Virginia Woolf (1882–1941), essayist, novelist, critic, and publisher, was a leading member of the modernist writers’ and artists’ group named after the London district in which many of them lived: the Bloomsbury Group. A multi-perspective account of an ill-fated winter visit to Berlin can be found in Woolf’s correspondence with her lover, Vita Sackville-West
Virginia Woolf (1882–1941) only visited Berlin once, in January 1929. She travelled in the company of her husband, the writer and publisher Leonard Woolf, her sister, the painter Vanessa Bell, the latter’s husband, Clive Bell, and lover, the artist Duncan Grant. A strong motivation to undertake the arduous and lengthy journey by train and boat was the presence in Berlin of Woolf’s lover, the aristocratic writer Vita Sackville-West. Sackville-West spent several months in Berlin while her husband Harold Nicolson was the chargé d’affaires at the British Embassy.
Woolf and Sackville-West had first met in 1923. Their complex affair and subsequent friendship is well documented in their correspondence, which covers both their distaste for Berlin and their complicated passion for one another. After a hectic round of tourist trips to Potsdam, the radio tower, the opera, museums, and a legendary film night spent watching Vsevolod Pudovkin’s Storm over Asia (1929), the Woolfs and their party returned to England. A sea-sickness potion and possibly a bout of flu left Virginia Woolf totally debilitated and in bed for several weeks. Woolf and Sackville-West exchanged letters in which they give an account of the Berlin visit, the icy cold weather, the widespread flu, the frantic social and cultural programme as well their dislike of diplomatic dinners and settings, thus capturing well the many contradictions which Berlin held in store for English visitors.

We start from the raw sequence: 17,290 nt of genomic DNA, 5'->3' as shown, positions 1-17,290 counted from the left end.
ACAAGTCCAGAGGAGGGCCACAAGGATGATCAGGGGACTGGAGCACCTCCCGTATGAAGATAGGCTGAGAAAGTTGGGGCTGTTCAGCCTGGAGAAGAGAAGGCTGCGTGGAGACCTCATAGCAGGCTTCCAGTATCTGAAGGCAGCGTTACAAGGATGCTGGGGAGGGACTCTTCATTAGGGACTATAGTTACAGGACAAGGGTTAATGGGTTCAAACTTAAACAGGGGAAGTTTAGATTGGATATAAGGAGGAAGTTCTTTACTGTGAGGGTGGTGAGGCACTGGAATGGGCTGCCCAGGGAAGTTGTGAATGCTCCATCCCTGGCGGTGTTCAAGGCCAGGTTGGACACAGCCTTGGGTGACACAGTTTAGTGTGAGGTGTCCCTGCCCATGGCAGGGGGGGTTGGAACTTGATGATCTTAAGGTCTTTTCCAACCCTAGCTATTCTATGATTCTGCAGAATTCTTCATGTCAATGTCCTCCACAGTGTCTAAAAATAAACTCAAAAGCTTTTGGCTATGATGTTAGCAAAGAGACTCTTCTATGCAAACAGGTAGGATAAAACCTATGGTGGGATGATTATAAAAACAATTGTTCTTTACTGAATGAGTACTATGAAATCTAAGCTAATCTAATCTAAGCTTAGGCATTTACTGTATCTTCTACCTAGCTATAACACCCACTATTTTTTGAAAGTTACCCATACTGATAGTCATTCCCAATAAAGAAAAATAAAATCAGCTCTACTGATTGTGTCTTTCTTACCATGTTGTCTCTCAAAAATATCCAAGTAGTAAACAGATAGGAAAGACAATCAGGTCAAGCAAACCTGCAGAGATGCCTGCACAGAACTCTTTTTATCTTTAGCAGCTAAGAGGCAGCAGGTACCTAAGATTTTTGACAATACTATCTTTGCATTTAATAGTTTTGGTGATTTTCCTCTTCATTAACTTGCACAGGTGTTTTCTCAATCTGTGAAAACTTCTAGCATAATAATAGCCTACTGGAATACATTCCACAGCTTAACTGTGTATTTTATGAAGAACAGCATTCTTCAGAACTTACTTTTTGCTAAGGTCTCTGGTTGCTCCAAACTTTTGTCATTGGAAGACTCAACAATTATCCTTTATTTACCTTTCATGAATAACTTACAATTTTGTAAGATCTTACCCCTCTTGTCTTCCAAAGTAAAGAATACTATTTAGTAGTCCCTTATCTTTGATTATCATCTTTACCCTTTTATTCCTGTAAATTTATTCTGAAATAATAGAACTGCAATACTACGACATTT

The male members of the Bloomsbury Group, supported by Vita’s cousin Eddy Sackville-West, also resident in Berlin at the time, had a chance to sample gay clubs and bars. However, Berlin’s famous lesbian club scene, or visits to lesbian photographers, were not part of Virginia Woolf’s programme. Sackville-West wrote to Woolf about numerous other women with whom she had affairs, not least the American-German writer Margaret Goldsmith-Voigt, who was married to the Berlin correspondent of the Manchester Guardian for a time. Woolf only briefly returned to Germany in 1935, on a voyage to Italy, but not to Berlin. However, she became an outspoken critic of Nazism and right-wing totalitarianism, observing the developments from afar. Gesa Stedman
Bell, Vanessa, Selected Letters of Vanessa Bell, ed. Regina Marler (London: Bloomsbury 1993)
Sackville-West, Vita, The Letters of Vita Sackville-West to Virginia Woolf, ed. Louise DeSalvo and Mitchell Leaska (New York: Morrow, 1985)
Woolf, Virginia, A Reflection of the Other Person. The Letters of Virginia Woolf, vol. IV: 1929–1931, ed. Nigel Nicolson (London: Hogarth Press, 1978)
Bell, Quentin, Virginia Woolf: A Biography (London: The Hogarth Press 1972)
Lee, Hermione, Virginia Woolf (London: Chatto & Windus, 1996)
Marcus, Laura, ‘The European Dimensions of the Hogarth Press’, in The Reception of Virginia Woolf in Europe, ed. Mary Ann Caws and Nicola Luckhurst (London & New York: Continuum, 2002), pp. 328–56